Highly Automated Driving to Spark Adoption of Centralized Advanced Driver Assistance Systems

17 Aug 2016

As vehicles become highly independent and begin to drive and react to traffic on their own, autonomous systems will aggregate and process data from a variety of on-board sensors and connected infrastructure. This forces the industry to hit a hard reset on advanced driver assistance systems (ADAS) architectures, currently dominated by distributed processing and smart sensors. Automotive OEMs will need to adopt new platforms based on powerful, centralized processors and high-speed low latency networking. ABI Research forecasts 13 million vehicles with centralized ADAS platforms will ship in 2025.

“The distributed approach to ADAS systems will prove unsustainable as OEMs look to deliver highly automated driving around 2020,” says James Hodgson, Industry Analyst at ABI Research. “The new centralized ADAS architectures will unify sensing, processing, and actuation to deliver integrated decision-making for smooth path planning and effective collision avoidance.”

This transition will present major opportunities for vendors new to the industry, as well as old incumbents, including NVIDIA, NXP, and Mobileye, who all announced centralized autonomous driving platforms. While each is in a different stage of development, all have common themes emerging, particularly in relation to processing power. The platforms average between eight and twelve teraflops (TFLOPs)—a figure that is orders of magnitude beyond the typical smart sensor currently deployed in ADAS.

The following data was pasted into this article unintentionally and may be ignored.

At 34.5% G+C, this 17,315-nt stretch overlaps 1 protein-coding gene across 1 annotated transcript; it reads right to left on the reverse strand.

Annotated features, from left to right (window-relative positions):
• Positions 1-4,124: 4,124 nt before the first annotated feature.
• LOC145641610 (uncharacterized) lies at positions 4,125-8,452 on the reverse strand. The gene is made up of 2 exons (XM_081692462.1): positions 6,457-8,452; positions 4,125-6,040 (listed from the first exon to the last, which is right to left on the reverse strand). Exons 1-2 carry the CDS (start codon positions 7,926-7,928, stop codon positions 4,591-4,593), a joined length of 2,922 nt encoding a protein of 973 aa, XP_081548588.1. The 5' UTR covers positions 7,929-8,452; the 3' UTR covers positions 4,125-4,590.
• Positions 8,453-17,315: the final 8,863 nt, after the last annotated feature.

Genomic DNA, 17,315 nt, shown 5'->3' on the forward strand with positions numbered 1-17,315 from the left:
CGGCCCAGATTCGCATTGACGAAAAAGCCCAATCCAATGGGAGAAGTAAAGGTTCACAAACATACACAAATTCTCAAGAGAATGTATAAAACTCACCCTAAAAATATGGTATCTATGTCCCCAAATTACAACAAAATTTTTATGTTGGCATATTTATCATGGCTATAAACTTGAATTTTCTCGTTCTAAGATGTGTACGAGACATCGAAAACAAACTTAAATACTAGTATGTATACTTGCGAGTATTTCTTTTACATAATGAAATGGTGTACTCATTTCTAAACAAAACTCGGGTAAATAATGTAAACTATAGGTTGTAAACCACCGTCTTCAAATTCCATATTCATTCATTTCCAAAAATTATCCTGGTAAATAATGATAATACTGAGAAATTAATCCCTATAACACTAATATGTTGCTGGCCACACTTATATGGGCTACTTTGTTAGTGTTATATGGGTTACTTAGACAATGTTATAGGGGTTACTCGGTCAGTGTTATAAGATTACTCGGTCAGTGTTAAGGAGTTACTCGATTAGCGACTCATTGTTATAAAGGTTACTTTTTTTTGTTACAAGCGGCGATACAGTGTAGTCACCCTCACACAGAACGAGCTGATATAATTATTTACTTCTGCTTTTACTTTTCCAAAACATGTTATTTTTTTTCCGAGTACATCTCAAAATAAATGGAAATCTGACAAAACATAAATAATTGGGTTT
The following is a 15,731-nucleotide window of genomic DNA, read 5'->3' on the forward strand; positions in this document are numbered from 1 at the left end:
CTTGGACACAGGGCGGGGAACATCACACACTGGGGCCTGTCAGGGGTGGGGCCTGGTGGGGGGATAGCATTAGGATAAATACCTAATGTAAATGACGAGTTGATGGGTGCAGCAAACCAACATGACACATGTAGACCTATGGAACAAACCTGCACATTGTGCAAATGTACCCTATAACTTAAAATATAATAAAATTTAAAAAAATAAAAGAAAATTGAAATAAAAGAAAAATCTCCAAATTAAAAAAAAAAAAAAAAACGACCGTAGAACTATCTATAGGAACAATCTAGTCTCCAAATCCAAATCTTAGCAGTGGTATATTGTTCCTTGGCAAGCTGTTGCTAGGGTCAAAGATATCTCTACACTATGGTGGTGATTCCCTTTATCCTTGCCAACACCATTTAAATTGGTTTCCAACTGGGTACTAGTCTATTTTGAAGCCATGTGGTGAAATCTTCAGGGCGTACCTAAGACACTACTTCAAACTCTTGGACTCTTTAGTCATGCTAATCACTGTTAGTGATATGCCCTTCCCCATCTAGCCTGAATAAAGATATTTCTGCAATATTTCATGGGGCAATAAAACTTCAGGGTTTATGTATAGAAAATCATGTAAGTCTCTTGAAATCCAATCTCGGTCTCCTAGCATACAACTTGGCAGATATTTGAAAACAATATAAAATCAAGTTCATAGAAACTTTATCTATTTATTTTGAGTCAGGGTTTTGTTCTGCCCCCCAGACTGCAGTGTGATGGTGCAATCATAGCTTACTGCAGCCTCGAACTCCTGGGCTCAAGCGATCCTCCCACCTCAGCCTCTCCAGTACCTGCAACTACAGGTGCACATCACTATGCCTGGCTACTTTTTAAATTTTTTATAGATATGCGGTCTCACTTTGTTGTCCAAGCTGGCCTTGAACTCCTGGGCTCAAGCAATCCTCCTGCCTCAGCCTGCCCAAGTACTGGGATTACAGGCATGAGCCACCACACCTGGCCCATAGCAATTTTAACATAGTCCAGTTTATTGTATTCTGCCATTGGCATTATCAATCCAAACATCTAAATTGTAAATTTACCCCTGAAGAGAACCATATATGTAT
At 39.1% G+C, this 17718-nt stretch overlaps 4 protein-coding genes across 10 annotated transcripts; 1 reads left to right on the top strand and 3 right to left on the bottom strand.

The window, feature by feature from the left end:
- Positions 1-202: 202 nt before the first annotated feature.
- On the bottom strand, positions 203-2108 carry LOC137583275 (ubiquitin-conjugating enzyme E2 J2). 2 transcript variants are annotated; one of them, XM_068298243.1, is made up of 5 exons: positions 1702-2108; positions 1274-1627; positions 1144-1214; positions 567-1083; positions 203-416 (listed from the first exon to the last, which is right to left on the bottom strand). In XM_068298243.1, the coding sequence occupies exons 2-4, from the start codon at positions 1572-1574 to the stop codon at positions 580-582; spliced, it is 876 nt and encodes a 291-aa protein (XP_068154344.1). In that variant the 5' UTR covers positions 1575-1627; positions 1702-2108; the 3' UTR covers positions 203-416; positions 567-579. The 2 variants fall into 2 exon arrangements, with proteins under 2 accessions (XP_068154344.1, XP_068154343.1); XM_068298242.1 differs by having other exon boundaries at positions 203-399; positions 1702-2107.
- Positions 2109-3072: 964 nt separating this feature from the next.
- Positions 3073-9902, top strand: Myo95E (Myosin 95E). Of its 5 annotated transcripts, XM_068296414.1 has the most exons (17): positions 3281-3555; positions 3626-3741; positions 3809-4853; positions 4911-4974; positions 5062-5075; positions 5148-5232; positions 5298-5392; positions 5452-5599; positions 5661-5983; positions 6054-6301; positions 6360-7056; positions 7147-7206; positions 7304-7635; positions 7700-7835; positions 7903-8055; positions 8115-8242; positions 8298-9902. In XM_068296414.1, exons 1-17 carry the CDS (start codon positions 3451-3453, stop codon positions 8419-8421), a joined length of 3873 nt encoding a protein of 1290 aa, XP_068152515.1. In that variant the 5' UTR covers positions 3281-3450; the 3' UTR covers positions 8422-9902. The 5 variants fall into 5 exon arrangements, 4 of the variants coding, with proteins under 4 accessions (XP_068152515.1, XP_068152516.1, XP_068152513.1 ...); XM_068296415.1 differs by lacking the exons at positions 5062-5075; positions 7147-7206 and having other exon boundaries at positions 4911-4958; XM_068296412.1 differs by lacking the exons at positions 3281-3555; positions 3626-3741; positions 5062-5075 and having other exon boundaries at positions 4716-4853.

Physical separation of numerous dumb sensors and centralized processing will also open up opportunities for in-vehicle networking vendors. Ethernet-based solutions from vendors such as Marvell Semiconductor and Valens Semiconductor are well-positioned to meet the needs of high bandwidth and stringent automotive-grade requirements at a low cost.

“We are fast approaching the end of what can be achieved in automation within the confines of legacy architectures,” concludes Hodgson. “While there are not yet any specific standards for centralized ADAS, it is interesting that three separate Tier 2s announced very similar platforms in quick succession. Vendors across the ecosystem need to take this time to plan accordingly in order to appropriately manage the industry transition toward centralized ADAS architectures.”

These findings are from ABI Research’s ADAS Vehicle Architectures—Smart Sensors versus Centralized Platforms. This report is part of the company’s Automotive, Smart Mobility & Transportation sector, which includes research, data, and analyst insights.

About ABI Research

ABI Research is a global technology intelligence firm delivering actionable research and strategic guidance to technology leaders, innovators, and decision makers around the world. Our research focuses on the transformative technologies that are dramatically reshaping industries, economies, and workforces today.

ABI Research提供开创性的研究和战略指导,帮助客户了解日新月异的技术。 自1990年以来,我们已与全球数百个领先的技术品牌,尖端公司,具有远见的政府机构以及创新的贸易团体建立了合作关系。 我们帮助客户创造真实的业务成果。

For more information about ABI Research’s services, contact us at +1.516.624.2500 in the Americas, +44.203.326.0140 in Europe, +65.6592.0290 in Asia-Pacific, or visit www.abiresearch.com.

Contact ABI Research

Media Contacts

Americas: +1.516.624.2542
Europe: +44.(0).203.326.0142
Asia: +65 6950.5670

Related Service